Temple mount, or al-Ḥaram al-Sharīf, has long been the heart and crossroads of both Israeli and Palestinian concrete and imaginary geographies. The same place where today stand the Dome of the Rock and Al-Aqsa mosque and where the First and Second Jewish Temples (destroyed in the sixth century bce and first century ce, respectively) once stood has long fired the imagination, elicited multiple representations, and been the focus of much violence and friction. Therefore, it is unsurprising that in contemporary visions of the future of the region, this spatial knot of religious and political power has featured prominently. The two artworks I will focus on in this essay, Larissa Sansour’s Nation Estate (2012) and Yael Bartana’s Inferno (2013), posit alternatives to the contemporary configuration of Temple Mount by entertaining the possibility of unlikely and improbable solutions to the question of how to share a place that is intrinsically indivisible.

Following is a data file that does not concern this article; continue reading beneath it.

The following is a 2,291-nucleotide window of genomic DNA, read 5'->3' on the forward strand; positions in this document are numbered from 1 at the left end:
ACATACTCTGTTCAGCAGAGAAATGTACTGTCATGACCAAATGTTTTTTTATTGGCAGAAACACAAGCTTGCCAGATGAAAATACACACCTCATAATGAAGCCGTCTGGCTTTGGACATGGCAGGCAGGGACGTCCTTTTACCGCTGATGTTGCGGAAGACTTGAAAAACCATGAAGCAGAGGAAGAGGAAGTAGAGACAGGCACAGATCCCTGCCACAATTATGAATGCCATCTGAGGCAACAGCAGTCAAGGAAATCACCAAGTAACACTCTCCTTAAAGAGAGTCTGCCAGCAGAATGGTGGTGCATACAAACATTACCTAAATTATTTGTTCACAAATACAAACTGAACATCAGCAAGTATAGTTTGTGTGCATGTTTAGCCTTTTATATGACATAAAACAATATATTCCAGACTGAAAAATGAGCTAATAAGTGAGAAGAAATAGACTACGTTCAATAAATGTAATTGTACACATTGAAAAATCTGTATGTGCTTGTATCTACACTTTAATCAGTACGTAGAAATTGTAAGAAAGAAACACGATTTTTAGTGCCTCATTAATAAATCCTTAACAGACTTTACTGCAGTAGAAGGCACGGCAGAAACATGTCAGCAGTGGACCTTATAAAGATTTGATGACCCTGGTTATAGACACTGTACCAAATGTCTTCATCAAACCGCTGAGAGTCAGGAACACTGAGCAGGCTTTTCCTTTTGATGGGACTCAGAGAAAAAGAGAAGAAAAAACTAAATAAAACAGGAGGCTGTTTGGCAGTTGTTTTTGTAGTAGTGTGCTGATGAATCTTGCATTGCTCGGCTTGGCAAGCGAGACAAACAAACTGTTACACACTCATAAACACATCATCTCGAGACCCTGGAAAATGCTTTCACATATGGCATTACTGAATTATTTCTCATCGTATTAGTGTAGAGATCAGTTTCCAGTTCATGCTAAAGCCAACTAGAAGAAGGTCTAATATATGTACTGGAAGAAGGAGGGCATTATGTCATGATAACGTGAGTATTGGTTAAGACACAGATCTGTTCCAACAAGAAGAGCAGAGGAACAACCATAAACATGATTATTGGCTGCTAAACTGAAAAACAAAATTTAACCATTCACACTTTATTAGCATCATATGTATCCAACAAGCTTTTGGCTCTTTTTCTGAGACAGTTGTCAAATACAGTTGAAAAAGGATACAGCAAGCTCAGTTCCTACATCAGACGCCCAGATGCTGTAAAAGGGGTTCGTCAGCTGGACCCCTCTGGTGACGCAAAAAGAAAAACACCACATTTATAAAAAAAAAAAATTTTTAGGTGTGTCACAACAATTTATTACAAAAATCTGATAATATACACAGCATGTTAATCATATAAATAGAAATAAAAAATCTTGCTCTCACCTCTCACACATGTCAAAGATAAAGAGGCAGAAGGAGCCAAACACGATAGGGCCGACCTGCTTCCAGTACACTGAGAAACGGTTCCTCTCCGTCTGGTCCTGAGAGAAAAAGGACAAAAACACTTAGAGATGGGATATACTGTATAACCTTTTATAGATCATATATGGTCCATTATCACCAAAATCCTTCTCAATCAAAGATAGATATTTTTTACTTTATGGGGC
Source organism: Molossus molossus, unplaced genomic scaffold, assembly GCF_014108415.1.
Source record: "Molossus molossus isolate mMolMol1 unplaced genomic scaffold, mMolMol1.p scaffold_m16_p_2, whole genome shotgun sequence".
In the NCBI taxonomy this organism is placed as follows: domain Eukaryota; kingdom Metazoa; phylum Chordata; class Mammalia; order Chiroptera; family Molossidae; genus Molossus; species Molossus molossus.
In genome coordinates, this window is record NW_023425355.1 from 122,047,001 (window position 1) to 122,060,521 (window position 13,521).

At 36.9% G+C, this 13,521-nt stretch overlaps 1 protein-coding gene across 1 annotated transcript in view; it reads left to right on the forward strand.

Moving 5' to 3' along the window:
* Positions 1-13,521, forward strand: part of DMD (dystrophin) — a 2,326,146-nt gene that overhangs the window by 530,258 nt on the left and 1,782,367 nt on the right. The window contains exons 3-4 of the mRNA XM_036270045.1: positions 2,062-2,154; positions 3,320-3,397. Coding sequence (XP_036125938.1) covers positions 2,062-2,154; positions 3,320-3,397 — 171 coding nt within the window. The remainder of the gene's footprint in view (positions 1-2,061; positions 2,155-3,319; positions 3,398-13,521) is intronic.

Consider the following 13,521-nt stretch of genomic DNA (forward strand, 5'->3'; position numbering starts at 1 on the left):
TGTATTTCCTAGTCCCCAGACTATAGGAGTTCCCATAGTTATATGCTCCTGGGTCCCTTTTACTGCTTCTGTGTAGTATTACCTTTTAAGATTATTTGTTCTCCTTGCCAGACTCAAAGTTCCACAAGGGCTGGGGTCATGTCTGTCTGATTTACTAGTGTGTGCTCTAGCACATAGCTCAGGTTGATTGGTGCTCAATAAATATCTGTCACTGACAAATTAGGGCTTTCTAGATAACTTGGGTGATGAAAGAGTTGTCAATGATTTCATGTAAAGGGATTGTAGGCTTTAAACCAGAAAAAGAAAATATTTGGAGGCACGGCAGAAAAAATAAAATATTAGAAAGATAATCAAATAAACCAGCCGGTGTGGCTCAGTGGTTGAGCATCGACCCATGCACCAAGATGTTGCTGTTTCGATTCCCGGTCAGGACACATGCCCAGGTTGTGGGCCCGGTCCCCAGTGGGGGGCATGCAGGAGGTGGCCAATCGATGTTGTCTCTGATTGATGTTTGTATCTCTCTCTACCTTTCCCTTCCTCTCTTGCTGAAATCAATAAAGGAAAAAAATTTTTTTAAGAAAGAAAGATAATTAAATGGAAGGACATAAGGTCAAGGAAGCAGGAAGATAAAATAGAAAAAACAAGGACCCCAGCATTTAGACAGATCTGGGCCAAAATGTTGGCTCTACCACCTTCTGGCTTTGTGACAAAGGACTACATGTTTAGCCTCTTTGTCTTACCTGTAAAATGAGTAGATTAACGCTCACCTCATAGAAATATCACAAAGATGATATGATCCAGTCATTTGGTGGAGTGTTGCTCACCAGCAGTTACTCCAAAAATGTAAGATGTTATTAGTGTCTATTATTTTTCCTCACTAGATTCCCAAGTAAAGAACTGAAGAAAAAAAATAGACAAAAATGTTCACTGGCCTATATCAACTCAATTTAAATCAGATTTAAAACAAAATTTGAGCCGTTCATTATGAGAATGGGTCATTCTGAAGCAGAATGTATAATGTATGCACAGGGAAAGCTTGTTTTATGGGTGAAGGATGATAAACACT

|Journal||Dibur Literary Journal|
|State||Published - 2018|